It was time to move north toward Denmark and we started toward the port of Gdansk.  On the way we followed the great Vistula River as it bent its way north (so reminiscent of the great Mississippi of the American Heartland).  We spent a night each in the towns of Plock and Torun.



The great river flowing north

Untouched by the fighting during the large Red Army Winter Offensive of 1945 (they traveled so fast and so far that they basically by passed German strong points and left them for the following troops), the town has numerous structures of historical importance.

The Capital of Poland in the 1000's, its castle and cathedral were both damaged by a huge landslide in the 1500's.  Today the neat streets help to showcase the large cathedral and the remains of the castle towers.  Pope John Paul II visited the city on June 7 and 8, 1991.




Above - the boys taking a bath


Town Hall Square


This ain't Kansas, Toto!

Plaque on the High School building


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A UNESCO site because of its well preserved old town with 2 Market Squares and 3 superb churches plus the Town Hall and portions of the city wall.

A university town with a buzz and excitement that the young bring to it.

A Torun legend says that a witch tried to live in Torun and when she was turned away, she cast a curse on the town causing Torun to be invaded by frogs. Then, a fiddle playing boy came along and enchanted the frogs with his beautiful playing. They followed him out of the Torun and the town was saved.



Copernicus was born here


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The Foundation of Prussia and the German Nation


The great fortress at Malbork, known to the Germans as Marienburg. 

Home to the Grand Master of

The Teutonic Knights

The Order of the German House of St. Mary in Jerusalem (Teutonic Order) was organized in 1190 in Acre when military monks were assigned to protect a new  hospital for the care of German pilgrims there.  In a very short time the military side of the house took precedence.  Eventually displaced from the Holy Land due to Moslem victories, they eventually found a home when invited by the Emperor and Pope to Christianize the pagans of Prussia.  With the aid of German crusaders they were able to subdue the tribes and were granted land concessions.  Encouraged by the authorities they began to wage Crusade against Poles and Lithuanians further east.  (Which seem moot after the Lithuanians and Poles converted).  A joint Polish-Lithuanian Army soundly broke their military power in 1410 at the Battle of Tannenburg and forever changed the political landscape of northeast Europe.  As the order moved east they establish their principal seat in the castle at Marienburg in 1309.  As an independent military duchy they wore out their welcome and they were encouraged to secularize their territory, which they did in 1530 - the basis of Prussia.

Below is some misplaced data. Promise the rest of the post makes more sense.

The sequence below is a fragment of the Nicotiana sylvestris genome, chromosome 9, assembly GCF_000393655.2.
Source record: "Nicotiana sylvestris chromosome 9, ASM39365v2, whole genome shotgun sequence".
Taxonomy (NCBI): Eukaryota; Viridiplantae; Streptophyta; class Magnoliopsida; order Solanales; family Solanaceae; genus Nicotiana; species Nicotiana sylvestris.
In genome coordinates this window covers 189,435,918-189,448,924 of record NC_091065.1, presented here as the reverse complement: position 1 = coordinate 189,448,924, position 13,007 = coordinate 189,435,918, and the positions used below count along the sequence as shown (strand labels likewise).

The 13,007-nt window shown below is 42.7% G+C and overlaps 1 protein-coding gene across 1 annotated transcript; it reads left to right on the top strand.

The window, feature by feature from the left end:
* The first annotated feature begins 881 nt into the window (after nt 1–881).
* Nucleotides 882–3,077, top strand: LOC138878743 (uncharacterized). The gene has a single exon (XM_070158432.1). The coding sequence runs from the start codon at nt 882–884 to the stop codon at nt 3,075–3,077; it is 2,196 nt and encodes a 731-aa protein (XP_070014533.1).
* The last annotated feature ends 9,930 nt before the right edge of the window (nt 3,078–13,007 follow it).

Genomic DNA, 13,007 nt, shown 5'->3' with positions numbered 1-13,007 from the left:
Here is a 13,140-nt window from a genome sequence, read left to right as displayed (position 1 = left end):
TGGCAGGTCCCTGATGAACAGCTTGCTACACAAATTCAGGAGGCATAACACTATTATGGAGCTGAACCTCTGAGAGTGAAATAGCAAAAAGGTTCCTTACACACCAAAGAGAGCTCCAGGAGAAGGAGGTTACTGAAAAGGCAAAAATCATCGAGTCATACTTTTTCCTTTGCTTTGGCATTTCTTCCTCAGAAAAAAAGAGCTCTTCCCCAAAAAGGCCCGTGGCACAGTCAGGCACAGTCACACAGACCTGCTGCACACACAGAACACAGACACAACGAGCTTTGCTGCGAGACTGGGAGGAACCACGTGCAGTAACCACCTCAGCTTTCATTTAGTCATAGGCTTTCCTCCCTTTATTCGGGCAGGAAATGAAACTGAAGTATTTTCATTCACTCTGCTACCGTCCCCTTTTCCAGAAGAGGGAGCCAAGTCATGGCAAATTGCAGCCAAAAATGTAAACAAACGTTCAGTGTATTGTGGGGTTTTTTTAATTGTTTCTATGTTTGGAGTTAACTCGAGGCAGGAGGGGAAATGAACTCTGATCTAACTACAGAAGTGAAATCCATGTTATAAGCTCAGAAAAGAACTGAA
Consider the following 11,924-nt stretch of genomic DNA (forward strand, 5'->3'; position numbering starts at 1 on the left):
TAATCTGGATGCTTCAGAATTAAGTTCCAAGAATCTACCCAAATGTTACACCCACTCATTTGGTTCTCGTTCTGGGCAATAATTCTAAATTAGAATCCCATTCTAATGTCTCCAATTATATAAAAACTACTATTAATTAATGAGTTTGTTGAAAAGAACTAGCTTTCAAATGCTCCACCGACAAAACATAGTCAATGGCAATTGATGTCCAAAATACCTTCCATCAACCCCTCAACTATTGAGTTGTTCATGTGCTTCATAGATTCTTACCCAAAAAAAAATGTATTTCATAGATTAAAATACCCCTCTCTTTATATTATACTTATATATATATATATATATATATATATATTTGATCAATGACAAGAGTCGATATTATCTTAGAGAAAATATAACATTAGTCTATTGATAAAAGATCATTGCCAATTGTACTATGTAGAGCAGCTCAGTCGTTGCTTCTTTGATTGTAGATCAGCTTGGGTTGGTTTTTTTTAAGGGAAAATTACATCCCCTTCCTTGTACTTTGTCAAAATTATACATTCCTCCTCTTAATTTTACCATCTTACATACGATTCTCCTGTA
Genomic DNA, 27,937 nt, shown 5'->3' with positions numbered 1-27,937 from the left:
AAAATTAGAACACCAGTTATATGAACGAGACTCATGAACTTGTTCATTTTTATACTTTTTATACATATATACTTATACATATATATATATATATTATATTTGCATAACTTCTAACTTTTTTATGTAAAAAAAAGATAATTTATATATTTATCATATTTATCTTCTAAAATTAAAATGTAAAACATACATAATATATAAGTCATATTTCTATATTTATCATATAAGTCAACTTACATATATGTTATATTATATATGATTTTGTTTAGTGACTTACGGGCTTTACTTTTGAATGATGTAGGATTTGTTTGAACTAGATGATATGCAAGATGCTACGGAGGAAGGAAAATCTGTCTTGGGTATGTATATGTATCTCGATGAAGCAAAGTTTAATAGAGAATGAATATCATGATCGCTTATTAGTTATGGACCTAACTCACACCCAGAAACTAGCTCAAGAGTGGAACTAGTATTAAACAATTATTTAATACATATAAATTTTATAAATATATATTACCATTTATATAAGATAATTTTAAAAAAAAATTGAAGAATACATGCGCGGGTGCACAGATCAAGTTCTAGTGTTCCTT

Because it had been the head and soul of Prussia, the German Army decided to make a stand here.  The photo shows the result.

Choir stall panels in the semi reconstructed Church